Our content partnerships continue to grow. What helps is that even for people who aren’t sports bettors, sports betting content is interesting content and we can utilize that. Personalities who enjoy betting like Charles Barkley can help us, give customers something to hook onto.
Pat McAfee is someone who moves the needle for our business. He’s thinking about things we can launch together, looking ahead to events like March Madness and helping to plan strategy. Talent needs to have an authentic relationship with the audience. We’re not giving him an ad read. He has an active role in reaching out to listeners.
Brian Angiolet – DraftKings
We’ve been successful expanding from Daily Fantasy Sports (DFS) content with new products to reach an audience we already have and use that to reach bettors.
To promote our brand, talent has to be at the forefront to present authenticity. But there has to be a mix between traditional campaigns and creating content that reaches the audience in an authentic fashion, rather than just trying to sell something.
What do you value in new partners? – Media companies still tend to look at content as inventory. Relevancy, interpretation, making this more approachable is extremely important. And a live read doesn’t always convey that. We need to work together on ideas.
Ari Borod – Fanatics
What are the best aspects of the fan experience for sports and how do we build on that? Where will those fans be five years from now, 10 years from now?
If a media company or personality goes into partnerships with our companies simply to make money or if our companies just look at how much money can be made, it won’t be as productive. There has to be buy-in on both sides. We have to work harder to educate media markets and the audience.
What do you value in new partners? – The approach has to be, “Let’s do this together.” We know what’s important to us, but they might have an idea of what they want to say.
Joe Fortenbaugh – ESPN
Betting content needs to make sure it educates the audience. “Picks, picks, picks” is reliable content and it’s what people want. But there are so many terms, different sorts of bets that viewers and listeners don’t know about or need to learn about. Future content needs to take that into consideration as it builds.
10:25-11:00 – The Craig Carton Conversation presented by
- Craig Carton – WFAN
Act 2 of Carton’s career, doing a show with Evan Roberts – It all started because Bart Scott said no! But there was a thought that because of the success of Mike & the Mad Dog that there had to be hard sports talk in the afternoon, unlike the morning. I disagreed with that. We have to be entertaining. I chose Evan because he represented things I never could or even try to.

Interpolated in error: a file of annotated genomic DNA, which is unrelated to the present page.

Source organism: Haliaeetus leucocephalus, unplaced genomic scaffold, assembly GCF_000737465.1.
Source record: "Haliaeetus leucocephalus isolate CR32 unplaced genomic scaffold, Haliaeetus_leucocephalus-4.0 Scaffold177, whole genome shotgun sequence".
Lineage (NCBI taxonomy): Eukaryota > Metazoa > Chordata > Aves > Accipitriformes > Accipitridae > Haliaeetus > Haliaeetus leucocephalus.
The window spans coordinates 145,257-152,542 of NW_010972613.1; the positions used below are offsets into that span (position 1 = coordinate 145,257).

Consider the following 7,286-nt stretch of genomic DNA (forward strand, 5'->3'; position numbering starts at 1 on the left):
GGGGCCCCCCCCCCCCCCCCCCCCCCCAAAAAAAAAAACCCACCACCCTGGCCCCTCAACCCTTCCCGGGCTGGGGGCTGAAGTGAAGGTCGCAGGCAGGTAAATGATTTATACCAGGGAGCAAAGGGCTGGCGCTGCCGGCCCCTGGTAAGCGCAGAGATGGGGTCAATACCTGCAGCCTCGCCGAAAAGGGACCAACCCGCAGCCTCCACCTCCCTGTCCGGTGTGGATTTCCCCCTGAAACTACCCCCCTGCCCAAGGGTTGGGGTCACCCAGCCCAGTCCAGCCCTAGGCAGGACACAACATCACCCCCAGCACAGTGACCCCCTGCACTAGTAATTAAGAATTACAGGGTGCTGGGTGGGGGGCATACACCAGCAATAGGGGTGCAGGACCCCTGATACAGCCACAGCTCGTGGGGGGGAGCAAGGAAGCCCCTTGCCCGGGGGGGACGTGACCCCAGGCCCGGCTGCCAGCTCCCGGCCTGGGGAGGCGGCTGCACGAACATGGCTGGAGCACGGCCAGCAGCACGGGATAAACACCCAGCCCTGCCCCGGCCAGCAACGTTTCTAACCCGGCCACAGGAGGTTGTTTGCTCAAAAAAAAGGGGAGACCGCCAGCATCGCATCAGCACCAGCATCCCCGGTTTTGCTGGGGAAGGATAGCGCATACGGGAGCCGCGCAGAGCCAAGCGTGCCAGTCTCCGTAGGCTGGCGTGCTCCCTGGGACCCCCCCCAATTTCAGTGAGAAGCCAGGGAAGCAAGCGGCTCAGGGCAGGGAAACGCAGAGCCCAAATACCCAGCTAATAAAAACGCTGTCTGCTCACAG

How did you know a lighter approach would work in afternoons? – Total ego. I know how to attract an audience. We have to teach the audience what to expect. There’s a whole new audience that doesn’t know what Mike & the Mad Dog.
You can’t quit on what you’re doing. You have to give it three months. You have to train the audience. Sports is the baseline, but if you are tunnel-vision focused on just sports, I think you lose the audience. Not every bit comes out the way I want it to, so I have to look back at how the audience responded.
Twitter is fake. We pay too much attention to what’s going on there. Ratings, phone calls, tell you want the audience wants, what they’re listening to.
My kids don’t know radio exists. That’s a big problem for us going forward. We just have to produce good content and repurpose that content to where people can find it. Pat McAfee does such a good job of repurposing clips, going beyond what the live show is. If he was on radio, he’d be getting killed. We need to do a better job with that. We need to repurpose the best of our content.
Marketing to sports betting listeners – I’m a compulsive gambler. I’ve gone four years without making a wager now. Audacy doesn’t make me read that stuff on the air. They let me do a public service on Saturdays talking about gambling addiction. But I partnered with FanDuel because they’re responsible with their content.
I listen to a lot of gambling shows out there. No offense, but they’re full of shit. The betting expert does not exist. I think the best content is to just talk about the games. We can get into the spreads, but talk about the teams, what’s going on, and make a decision based on the information you have.
Working with program directors, planning shows – We don’t do a good enough job of teaching people how to do radio. It bothers me when I turn on the radio and hear them clearly mailing it in because they didn’t prepare. I’m there three hours before the show; I’m locked in. I know what I’m doing at 4:15.
COVID, in a weird way, exposed who didn’t know what they were talking about. The guys who are still here know what they’re doing. People might know more sports than I do. But they don’t know how to keep an audience.